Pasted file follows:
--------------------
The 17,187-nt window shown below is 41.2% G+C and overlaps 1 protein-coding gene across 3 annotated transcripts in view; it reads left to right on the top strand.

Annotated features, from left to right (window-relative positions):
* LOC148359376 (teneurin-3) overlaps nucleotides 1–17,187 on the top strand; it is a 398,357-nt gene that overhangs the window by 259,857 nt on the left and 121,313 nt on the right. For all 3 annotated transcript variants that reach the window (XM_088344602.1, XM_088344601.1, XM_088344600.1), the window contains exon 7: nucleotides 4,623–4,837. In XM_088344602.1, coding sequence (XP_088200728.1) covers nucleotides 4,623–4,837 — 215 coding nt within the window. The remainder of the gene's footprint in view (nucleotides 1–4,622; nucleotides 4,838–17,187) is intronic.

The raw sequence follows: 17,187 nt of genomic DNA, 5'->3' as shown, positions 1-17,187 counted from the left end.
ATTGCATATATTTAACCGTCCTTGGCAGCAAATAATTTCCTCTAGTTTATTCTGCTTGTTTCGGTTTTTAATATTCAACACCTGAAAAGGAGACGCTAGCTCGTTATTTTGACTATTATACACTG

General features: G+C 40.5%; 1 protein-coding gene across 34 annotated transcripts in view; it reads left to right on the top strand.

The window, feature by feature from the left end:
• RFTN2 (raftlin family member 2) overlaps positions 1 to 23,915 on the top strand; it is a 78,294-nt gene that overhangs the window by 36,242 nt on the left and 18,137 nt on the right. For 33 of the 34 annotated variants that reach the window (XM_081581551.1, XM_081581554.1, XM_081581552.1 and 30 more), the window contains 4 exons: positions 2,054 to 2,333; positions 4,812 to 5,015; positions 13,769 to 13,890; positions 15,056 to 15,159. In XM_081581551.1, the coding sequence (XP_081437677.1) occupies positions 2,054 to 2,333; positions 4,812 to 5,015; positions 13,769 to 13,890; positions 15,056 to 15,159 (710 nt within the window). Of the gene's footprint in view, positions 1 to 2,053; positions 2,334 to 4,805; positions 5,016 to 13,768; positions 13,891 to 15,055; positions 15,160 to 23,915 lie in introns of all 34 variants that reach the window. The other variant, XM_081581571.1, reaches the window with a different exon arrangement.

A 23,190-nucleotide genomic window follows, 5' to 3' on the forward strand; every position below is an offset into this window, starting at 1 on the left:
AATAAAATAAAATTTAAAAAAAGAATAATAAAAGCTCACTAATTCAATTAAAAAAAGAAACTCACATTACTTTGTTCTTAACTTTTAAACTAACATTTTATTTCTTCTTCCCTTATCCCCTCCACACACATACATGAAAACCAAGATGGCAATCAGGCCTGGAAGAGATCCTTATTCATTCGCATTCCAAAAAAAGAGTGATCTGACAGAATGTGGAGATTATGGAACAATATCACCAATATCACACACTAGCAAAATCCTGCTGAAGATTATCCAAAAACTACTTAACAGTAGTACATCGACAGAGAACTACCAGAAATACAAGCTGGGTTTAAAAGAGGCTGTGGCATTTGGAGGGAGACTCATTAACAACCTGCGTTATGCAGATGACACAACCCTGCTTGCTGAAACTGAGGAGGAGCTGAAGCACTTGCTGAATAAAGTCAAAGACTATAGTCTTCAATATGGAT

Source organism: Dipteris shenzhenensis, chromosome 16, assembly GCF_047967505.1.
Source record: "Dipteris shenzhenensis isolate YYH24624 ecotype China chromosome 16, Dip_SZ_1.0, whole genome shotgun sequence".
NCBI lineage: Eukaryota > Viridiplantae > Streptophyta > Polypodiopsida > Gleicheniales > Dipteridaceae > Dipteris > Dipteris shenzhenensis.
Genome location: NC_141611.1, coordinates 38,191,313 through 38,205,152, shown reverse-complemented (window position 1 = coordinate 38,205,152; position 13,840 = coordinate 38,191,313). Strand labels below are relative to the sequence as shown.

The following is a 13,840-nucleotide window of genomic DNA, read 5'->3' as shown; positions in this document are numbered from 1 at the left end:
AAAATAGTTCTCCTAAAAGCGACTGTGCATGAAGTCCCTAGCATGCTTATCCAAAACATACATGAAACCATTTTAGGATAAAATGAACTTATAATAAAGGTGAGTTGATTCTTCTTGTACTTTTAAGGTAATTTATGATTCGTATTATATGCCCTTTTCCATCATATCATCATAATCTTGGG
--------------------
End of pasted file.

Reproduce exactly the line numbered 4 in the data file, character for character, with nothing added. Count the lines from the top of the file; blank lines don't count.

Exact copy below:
The raw sequence follows: 17,187 nt of genomic DNA, 5'->3' as shown, positions 1-17,187 counted from the left end.